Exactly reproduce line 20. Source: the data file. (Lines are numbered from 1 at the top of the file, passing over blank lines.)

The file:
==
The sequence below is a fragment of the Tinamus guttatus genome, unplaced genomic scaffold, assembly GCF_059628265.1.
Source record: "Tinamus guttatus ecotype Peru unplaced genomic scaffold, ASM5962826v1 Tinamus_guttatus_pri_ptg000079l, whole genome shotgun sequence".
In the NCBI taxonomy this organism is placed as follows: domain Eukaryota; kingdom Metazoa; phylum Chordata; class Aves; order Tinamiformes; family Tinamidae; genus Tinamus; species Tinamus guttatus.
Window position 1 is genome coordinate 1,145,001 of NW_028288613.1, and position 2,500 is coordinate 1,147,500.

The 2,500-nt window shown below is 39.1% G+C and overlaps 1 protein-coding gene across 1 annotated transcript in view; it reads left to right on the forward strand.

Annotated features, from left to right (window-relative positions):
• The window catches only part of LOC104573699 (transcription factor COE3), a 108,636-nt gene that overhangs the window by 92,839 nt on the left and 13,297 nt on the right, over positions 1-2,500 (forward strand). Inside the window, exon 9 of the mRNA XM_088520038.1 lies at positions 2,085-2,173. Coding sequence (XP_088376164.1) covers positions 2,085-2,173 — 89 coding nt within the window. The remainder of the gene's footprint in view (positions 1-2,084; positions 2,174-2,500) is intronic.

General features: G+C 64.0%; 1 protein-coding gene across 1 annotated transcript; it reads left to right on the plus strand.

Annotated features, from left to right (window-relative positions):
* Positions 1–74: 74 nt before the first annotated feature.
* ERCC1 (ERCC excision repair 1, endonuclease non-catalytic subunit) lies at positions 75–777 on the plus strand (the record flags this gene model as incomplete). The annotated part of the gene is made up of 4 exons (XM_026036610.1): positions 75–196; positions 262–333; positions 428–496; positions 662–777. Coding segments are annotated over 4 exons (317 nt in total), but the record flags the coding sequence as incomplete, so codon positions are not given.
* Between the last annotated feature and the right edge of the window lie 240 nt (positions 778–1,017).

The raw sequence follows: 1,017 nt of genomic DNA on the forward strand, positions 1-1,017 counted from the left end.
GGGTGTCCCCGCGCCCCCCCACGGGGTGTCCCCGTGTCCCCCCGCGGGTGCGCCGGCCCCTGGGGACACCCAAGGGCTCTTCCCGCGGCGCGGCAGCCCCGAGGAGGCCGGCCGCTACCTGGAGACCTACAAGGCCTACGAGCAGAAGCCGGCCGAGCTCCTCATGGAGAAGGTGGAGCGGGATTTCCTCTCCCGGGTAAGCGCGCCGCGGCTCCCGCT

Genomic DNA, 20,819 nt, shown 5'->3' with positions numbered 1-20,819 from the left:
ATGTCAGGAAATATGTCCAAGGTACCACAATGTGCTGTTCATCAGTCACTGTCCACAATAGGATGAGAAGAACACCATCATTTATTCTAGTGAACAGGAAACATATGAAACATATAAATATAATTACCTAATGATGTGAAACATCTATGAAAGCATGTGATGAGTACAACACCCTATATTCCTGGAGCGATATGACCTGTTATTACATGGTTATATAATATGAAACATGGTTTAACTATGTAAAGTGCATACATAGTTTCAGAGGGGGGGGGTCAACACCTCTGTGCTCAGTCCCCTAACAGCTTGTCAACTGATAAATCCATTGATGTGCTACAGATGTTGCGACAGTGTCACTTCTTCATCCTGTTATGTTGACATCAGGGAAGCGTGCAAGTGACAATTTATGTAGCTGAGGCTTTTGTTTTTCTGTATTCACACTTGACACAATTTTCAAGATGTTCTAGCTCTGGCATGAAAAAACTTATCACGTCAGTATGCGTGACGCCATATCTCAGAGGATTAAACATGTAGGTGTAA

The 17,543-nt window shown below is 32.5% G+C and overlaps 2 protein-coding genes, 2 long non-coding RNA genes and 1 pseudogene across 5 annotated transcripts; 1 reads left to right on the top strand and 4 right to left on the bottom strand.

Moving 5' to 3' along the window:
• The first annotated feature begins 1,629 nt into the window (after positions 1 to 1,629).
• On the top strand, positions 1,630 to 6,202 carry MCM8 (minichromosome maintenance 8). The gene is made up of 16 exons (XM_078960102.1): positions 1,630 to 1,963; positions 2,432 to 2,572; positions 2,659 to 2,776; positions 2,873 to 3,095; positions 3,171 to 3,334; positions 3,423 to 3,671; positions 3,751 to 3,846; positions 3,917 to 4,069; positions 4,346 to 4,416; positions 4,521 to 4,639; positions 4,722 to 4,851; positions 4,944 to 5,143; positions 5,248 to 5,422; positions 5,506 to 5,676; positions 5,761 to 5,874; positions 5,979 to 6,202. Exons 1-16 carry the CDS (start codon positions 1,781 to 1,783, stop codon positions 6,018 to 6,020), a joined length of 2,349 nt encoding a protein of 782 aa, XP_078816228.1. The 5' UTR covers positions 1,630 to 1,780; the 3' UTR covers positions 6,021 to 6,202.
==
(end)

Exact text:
• On the top strand, positions 1,630 to 6,202 carry MCM8 (minichromosome maintenance 8). The gene is made up of 16 exons (XM_078960102.1): positions 1,630 to 1,963; positions 2,432 to 2,572; positions 2,659 to 2,776; positions 2,873 to 3,095; positions 3,171 to 3,334; positions 3,423 to 3,671; positions 3,751 to 3,846; positions 3,917 to 4,069; positions 4,346 to 4,416; positions 4,521 to 4,639; positions 4,722 to 4,851; positions 4,944 to 5,143; positions 5,248 to 5,422; positions 5,506 to 5,676; positions 5,761 to 5,874; positions 5,979 to 6,202. Exons 1-16 carry the CDS (start codon positions 1,781 to 1,783, stop codon positions 6,018 to 6,020), a joined length of 2,349 nt encoding a protein of 782 aa, XP_078816228.1. The 5' UTR covers positions 1,630 to 1,780; the 3' UTR covers positions 6,021 to 6,202.